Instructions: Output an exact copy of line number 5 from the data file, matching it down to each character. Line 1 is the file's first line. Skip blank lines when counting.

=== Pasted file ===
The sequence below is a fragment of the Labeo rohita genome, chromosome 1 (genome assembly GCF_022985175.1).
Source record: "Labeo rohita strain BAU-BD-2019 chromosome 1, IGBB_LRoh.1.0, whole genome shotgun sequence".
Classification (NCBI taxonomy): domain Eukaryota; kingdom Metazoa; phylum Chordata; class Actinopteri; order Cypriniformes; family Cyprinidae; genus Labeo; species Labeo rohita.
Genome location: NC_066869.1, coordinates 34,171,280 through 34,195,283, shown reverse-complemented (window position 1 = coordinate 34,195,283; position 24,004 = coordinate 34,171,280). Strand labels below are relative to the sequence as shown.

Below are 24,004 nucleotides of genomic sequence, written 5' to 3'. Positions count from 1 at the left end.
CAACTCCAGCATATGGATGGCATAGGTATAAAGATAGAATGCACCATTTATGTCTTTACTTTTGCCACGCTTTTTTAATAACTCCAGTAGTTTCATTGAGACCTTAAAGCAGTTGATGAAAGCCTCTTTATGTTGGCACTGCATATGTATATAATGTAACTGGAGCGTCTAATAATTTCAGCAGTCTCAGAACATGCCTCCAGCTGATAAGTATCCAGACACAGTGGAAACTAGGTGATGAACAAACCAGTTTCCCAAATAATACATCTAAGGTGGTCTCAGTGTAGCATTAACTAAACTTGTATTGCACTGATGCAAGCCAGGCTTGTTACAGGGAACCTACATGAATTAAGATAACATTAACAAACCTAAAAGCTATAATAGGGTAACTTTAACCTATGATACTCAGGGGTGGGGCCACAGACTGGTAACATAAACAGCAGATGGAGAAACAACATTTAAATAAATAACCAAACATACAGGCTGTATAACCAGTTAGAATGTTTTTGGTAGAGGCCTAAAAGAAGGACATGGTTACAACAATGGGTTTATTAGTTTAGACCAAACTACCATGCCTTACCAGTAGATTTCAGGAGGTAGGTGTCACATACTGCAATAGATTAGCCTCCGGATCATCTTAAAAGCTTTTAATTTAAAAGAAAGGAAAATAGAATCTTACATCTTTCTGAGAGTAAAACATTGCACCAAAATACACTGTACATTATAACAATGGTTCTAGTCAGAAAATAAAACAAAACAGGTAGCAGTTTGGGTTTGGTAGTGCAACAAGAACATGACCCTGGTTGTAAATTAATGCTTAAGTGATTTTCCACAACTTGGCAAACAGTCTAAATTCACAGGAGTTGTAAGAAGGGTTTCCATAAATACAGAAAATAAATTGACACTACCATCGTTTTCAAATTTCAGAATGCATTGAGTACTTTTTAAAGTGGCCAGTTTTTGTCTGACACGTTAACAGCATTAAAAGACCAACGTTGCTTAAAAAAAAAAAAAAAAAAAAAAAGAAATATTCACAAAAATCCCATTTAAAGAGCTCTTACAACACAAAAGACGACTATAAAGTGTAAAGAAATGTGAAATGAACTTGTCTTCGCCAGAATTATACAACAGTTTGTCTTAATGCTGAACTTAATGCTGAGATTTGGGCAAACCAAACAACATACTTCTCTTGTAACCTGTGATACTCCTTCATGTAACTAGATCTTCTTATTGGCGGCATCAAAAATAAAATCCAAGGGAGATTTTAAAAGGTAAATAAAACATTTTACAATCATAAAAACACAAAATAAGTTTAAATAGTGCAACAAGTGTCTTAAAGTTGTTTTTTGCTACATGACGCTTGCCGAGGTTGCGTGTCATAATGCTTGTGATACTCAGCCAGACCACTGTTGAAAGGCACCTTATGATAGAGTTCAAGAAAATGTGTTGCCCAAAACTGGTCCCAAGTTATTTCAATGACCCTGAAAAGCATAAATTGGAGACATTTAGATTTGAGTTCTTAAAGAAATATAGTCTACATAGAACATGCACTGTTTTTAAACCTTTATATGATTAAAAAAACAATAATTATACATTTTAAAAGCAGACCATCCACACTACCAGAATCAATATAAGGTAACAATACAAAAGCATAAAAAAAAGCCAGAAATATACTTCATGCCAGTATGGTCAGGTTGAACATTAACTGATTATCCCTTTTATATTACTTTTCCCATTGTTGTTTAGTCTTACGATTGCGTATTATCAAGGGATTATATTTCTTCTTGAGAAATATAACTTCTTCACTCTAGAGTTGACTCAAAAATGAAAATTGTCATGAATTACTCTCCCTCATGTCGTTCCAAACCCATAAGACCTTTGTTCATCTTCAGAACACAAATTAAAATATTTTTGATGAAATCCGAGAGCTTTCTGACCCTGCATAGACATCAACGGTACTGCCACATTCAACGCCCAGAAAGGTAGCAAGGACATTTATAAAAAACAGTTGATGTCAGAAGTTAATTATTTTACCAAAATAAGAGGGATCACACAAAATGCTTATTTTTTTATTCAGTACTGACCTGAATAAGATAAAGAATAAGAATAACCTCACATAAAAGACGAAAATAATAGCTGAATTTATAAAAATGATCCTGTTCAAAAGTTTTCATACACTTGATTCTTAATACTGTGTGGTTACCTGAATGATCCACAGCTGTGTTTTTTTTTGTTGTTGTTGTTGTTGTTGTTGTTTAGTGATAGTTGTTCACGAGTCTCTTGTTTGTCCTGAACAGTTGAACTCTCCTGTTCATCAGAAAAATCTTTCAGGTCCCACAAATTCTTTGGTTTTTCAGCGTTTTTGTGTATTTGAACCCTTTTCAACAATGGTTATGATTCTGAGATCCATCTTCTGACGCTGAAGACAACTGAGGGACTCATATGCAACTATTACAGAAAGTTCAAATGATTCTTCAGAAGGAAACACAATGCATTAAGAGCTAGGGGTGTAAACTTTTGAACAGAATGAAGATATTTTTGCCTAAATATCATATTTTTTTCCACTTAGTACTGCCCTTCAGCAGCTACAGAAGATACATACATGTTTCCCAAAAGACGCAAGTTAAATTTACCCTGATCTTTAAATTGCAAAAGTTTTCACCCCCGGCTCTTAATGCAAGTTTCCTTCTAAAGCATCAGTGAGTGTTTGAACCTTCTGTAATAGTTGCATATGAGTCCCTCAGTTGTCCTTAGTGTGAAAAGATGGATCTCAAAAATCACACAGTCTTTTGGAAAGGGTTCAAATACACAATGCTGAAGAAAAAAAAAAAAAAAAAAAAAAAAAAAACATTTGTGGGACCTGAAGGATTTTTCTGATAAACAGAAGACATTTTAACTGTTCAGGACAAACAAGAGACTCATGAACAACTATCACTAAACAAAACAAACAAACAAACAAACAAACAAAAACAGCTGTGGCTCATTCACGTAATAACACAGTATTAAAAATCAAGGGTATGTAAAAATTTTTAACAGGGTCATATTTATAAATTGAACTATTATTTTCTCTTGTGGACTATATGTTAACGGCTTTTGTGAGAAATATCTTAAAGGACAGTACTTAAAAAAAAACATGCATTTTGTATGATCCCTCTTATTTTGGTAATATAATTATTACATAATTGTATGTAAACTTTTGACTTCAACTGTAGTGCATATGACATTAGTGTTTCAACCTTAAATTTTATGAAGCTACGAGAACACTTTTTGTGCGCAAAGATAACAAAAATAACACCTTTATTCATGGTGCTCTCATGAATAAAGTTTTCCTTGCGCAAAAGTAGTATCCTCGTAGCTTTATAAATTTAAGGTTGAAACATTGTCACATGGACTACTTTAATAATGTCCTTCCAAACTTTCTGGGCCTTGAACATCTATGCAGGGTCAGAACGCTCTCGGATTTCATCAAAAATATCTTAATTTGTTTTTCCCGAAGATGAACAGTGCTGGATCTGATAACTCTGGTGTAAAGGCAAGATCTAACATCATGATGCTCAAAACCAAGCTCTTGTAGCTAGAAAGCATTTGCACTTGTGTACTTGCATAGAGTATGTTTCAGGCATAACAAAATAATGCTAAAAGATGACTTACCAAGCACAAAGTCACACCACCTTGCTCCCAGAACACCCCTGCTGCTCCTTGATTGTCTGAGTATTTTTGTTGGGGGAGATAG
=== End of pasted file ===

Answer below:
Below are 24,004 nucleotides of genomic sequence, written 5' to 3'. Positions count from 1 at the left end.